Students in the Robbinsdale district are among a select group for whom technological expertise and resources have aligned to allow them to take an e-field trip -- in this case, to Dr. Joel Politi's operating room. Other classes have been to the International Wolf Center in Ely, Minn., a classroom in Egypt and a village in Mozambique.

The session was sponsored by COSI, a science center in Columbus, Ohio. It was made possible by Web-driven video-conferencing technology via Internet2, a superfast network linking universities, industry and government. The basic technology -- the cameras and microphones -- isn't new, but schools haven't been able to use it fully until recently because most lack that fast, powerful connection.

Link to full article is here.

This is what I am talking about!

Thursday, June 5, 2008

Fix The Incongruency - Consider Blogging for Your Company for Fun & Profit

Today I was perusing a marketing book by Chris Baggott et al. (that I haven't actually read yet in full)...and I came across the below passage in the first chapter. I thought it summed up pretty well one of strong arguments for considering having someone within your organization blogging (among other means of connecting with your customers and other constituents such as newsletters, etc.). Give it a whirl around your brain and send me your comments -- if you have any:

What's really funny to me is the fact that when you talk to organizations about what makes them different (worthy, if you will), this answers always lands somewhere in the top three: our people.

So why do you hide your people behind the facade of a brand or an institution? At the end of the day, people associate themselves with other people that they like. Your constituents want to like you and have a relationship with you.

IPv6 Hyperbole & Opportunities

A oft touted phrase for IPv6 is something to the effect of "an address for every grain of sand"[1]. I have a problem with this statement. It's one of those statements that is technically true but, in fact, untrue -- when used as the answer to the question which it is implied to be answering.

If IP addresses were simply assigned to devices and backbone routers were made aware of every single one it might be true. It's not. It's important to view IPv6 address space size in the right light because otherwise we can end up in some of the same troubles as the current IPv4 Internet. These troubles include not only overall available IP addresses but also routing of these IP addresses across network operator boundaries. After all, what's an IP address without global reach ability? :-)

The way that IP addressing works, there is a hierarchy. This hierarchy is used to group individual IP addresses into larger IP address blocks (known as "prefixes" and sometimes "subnets"). In the early days of IPv4 that was the Class A, B, and C system. While it was replaced with CIDR, the new system still maintained a hierarchy based on network size -- it was simply less rigid. This is still necessary in an IPv6 world.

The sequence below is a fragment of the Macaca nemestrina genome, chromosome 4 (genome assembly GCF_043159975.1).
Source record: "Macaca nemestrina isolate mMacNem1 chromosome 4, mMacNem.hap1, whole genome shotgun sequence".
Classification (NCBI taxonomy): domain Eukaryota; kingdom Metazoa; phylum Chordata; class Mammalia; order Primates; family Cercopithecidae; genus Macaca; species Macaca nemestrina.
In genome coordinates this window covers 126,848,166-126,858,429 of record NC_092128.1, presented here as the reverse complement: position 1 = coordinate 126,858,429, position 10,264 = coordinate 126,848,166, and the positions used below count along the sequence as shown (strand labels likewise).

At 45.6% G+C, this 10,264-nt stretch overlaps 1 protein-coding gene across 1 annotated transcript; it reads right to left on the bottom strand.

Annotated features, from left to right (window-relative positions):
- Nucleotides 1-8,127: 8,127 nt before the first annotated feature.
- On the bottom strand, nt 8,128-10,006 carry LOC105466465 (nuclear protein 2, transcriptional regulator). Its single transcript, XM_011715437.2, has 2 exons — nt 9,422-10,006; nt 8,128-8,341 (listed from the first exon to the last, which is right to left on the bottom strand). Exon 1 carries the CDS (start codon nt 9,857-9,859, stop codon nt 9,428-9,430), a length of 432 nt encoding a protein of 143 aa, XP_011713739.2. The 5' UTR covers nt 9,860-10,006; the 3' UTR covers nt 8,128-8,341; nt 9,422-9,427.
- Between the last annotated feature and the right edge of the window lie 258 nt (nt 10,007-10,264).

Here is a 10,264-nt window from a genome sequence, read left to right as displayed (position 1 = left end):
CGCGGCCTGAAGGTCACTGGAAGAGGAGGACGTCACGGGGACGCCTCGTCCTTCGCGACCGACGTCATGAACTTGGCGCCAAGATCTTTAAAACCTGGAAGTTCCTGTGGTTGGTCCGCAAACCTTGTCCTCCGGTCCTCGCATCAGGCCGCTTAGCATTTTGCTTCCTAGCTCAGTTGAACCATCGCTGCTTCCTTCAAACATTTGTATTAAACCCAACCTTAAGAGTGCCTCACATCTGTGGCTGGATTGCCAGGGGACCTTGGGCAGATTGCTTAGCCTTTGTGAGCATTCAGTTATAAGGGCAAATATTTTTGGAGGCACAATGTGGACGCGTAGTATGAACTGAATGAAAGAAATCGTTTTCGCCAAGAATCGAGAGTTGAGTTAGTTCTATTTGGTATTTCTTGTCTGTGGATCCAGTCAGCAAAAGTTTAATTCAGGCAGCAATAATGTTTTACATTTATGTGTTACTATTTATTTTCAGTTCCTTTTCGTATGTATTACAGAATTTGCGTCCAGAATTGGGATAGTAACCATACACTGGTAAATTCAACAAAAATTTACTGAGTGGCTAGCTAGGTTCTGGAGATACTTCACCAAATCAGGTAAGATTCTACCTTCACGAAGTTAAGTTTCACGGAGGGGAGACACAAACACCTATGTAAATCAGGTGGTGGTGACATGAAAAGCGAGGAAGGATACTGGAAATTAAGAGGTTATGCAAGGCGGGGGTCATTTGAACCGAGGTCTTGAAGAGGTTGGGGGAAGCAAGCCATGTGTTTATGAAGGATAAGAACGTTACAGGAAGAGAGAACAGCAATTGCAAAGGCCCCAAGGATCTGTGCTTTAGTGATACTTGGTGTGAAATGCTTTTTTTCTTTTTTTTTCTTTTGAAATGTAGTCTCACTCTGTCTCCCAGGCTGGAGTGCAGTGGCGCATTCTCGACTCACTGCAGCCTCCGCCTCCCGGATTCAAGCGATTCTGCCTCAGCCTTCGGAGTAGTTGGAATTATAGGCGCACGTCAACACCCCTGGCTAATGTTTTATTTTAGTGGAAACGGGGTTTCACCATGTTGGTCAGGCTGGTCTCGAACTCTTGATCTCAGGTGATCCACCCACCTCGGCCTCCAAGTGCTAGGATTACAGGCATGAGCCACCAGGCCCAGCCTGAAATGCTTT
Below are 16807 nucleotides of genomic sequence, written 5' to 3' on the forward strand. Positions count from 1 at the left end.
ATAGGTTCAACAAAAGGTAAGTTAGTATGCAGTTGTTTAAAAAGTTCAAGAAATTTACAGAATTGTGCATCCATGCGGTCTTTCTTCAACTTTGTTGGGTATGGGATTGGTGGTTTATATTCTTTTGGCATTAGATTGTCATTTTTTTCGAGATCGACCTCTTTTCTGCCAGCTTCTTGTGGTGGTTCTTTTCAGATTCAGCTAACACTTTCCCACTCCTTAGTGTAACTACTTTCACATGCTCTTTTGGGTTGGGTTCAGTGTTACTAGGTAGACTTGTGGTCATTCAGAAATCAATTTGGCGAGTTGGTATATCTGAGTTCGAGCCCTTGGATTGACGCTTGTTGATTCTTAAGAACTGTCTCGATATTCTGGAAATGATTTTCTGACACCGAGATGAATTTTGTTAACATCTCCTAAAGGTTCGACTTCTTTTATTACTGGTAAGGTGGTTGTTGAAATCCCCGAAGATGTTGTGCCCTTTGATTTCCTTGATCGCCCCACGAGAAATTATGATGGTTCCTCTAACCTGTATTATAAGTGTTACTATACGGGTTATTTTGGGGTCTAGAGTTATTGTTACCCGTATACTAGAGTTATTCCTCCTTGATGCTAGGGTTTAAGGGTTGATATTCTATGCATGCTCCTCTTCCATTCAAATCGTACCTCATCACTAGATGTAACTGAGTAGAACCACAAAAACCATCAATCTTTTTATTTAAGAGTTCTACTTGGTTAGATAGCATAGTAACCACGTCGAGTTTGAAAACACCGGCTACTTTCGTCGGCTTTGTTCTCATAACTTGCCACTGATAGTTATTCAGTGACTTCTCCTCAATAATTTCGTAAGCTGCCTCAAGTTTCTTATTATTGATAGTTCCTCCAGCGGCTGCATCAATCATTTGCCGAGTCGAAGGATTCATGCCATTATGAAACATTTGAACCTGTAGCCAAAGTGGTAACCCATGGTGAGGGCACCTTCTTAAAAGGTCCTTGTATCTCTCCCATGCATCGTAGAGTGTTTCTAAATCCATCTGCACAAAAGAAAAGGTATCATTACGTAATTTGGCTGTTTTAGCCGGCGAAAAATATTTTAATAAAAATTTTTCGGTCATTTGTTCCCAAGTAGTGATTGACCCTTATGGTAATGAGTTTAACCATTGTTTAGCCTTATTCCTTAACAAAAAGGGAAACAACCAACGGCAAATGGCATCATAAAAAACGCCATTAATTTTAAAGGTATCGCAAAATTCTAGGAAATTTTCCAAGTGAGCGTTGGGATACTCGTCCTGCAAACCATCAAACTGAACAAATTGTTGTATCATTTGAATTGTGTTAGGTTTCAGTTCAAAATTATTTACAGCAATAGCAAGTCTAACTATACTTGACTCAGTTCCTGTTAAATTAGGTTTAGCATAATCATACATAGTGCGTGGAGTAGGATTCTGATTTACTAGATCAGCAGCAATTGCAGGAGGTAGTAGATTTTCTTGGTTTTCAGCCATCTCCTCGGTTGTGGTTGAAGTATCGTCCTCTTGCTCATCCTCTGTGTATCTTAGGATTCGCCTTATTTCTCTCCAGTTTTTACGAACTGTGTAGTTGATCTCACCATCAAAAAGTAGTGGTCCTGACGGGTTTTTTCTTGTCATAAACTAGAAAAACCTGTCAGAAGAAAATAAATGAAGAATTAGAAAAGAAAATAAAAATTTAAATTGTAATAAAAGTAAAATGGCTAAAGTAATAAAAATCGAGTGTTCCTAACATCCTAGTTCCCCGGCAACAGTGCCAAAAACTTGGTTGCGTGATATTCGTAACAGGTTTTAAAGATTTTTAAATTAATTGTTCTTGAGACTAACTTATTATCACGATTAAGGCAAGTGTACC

The size of the protocol's address space -- and how it is broken up -- is of the utmost importance to routing. One of the greatest ironies of IPv4 address consumption is that multi-homing -- the connection to more than one upstream Internet provider for performance, cost, and reliability reasons -- requires an IP block of a particular size. Anything smaller than that accepted by the community (through rough consensus and subject to stragglers, mavericks, and router capacity improvements) and you can't multi-home.

In the IPv4 world this has resulted in waste of IP addresses -- which are never actually assigned to end-user devices -- so that someone can multi-home. It's also made it more difficult for smaller networks that want redundancy. Even if they end up with sufficient IP space, it is likely from one of their ISPs and not portable. If they were truly bigger (as in, if they actually were going to use all of those IP addresses) they'd be able to bypass their ISPs, getting IP space from one of the geographically appropriate pseudo-NGOs that allocate IP address space to larger IP address consumers.

Why all the fuss? Why not just allow anyone and everyone to inject any size block into the Internet routing tables? Because routers have finite resources. The larger the routing tables the more memory and CPU used for every packet pushed through the router. At some point a line is drawn where it is no longer generally accepted to be economically viable. This is where the generally accepted "smallest prefix we'll accept into our routing tables" policies come from. (generally the smallest acceptable block is an /24 in the present IPv4 world, approximately 254 assignable IP addresses for end-user devices).

One of the still active debates in IPv6 is how multi-homing will be performed in the long run. Will the current IPv4 model work? Or does the current model artificially restrict how many folks would actually multi-home if they could? Does the current system encourage too much address waste -- and is that even still a concern? How rapidly would the routing tables grow if a different approach were taken? How will we handle the additional resource burden of the continued co-existence of both IPv4 _and_ IPv6 routing tables for quite some time? etc